Anyway, Spectre is all FINALLY, SHE’S GONE, NOW I CAN GET ON WITH THINGS, and he poofs a properly Satanic-looking pedestal into existence. The base of the pedestal looks like a caduceus, and the top of the pedestal holds three bottles. Spectre picks up the pedestal and carries it really close to the camera. I don’t know why he didn’t just poof it into existence closer to the camera in the first place, but maybe he carved that pedestal and wanted everyone to appreciate his handiwork. He spent a long time making that, you guys. Sure, he could have just magicked it, but he likes to work with his hands sometimes, do things the old fashioned way. It relaxes him, dontcha know.
He pours the ashes, which are now liquid somehow, into the first bottle, and hey, there’s a tiny girl in the bottle! I guess he likes to shrink down his ladies and keep them in bottles to maintain their freshness. Turns out there are girls in all the bottles, revealed as he pours the black liquid in over them. Spectre is all smiles as he surveys his bottled ladies, and then he turns the bottles until they’re white and we can’t see the teeny girls anymore. Then he carries the pedestal back to the center of the stage, and then POOF the Wood Sprite is back! She seems a bit put out, all YOU CAN’T KEEP GIRLS IN BOTTLES, WTF ARE YOU EVEN THINKING WITH THAT and Spectre’s all YOU’RE NOT THE BOSS OF ME, but I guess she is because Wood Sprite poofs the pedestal away herself. Spectre’s all BITCH, I WAS USING THAT and chases her around, but she disappears again and Spectre is all FUCK THIS SHIT, I JUST CAN’T DEAL.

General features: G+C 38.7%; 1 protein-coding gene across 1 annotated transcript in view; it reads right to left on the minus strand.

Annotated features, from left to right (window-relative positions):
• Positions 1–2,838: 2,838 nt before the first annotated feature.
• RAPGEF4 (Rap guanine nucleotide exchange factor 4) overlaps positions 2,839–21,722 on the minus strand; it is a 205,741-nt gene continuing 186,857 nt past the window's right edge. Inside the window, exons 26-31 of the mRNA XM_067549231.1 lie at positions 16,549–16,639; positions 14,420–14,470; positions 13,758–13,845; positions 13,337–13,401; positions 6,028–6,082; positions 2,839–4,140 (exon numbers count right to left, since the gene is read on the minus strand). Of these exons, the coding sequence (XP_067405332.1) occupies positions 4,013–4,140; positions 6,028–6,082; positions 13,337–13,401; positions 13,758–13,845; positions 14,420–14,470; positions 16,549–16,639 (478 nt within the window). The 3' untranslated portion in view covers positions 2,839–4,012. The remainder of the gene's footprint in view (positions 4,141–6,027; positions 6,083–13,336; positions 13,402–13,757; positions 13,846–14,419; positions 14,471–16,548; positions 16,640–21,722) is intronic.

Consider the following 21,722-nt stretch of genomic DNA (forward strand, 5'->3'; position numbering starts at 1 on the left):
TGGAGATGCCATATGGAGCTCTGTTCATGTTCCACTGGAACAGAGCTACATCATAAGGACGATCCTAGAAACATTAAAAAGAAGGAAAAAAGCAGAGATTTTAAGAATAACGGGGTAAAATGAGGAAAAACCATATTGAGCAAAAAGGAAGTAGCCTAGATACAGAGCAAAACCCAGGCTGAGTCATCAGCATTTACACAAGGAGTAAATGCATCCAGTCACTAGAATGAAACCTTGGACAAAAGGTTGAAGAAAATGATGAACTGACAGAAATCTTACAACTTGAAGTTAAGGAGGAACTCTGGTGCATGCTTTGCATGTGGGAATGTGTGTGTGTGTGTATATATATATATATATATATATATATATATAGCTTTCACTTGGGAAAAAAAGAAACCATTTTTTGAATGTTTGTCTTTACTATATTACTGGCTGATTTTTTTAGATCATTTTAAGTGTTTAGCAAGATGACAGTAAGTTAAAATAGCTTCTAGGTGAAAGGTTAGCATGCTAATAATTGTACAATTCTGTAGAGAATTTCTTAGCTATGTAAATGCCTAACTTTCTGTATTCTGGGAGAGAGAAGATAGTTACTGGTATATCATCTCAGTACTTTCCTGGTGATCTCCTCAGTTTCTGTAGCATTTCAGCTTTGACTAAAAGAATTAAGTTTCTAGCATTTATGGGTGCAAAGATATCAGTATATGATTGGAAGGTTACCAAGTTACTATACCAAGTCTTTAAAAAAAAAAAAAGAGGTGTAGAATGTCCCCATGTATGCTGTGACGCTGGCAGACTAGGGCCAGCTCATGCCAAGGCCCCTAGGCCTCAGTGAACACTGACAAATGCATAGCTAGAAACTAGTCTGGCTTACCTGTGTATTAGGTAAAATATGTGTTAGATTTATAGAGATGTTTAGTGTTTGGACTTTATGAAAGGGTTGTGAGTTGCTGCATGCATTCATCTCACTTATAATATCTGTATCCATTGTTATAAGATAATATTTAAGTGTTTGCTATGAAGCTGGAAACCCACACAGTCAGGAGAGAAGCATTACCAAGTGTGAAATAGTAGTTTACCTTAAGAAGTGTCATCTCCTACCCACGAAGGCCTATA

But he recovers quickly from his tantrum, and then poofs another thing into existence. The pedestal base looks the same, but now the top of it looks like some kind of fancy screen or whiteboard in three sections. He drags the pedestal close again and starts turning the sections around one by one. There’s another girl on the back of each screen, so this is like a screen-in-screen effect, which seems pretty high-tech for 1907. The girl on the screen bows and sniffs a flower like she’s the queen of England, and Spectre turns the screen sections back around because he just can’t stand any more of her attention-whoring. The pedestal is taken back to the center of the stage, where a newly apparated Wood Sprite appears again and magicks it away. GOD, PETER PAN, I AM JUST TRYING TO DO MY ONE-DEMON TRIBUTE TO DAVID COPPERFIELD, WHY YOU GOTTA BUST MY CHOPS. She just laughs like Nelson Muntz (I presume) and runs away from him and disappears again. I know this is probably not what the filmmakers intended, but I’m starting to feel a little sorry for the devil here.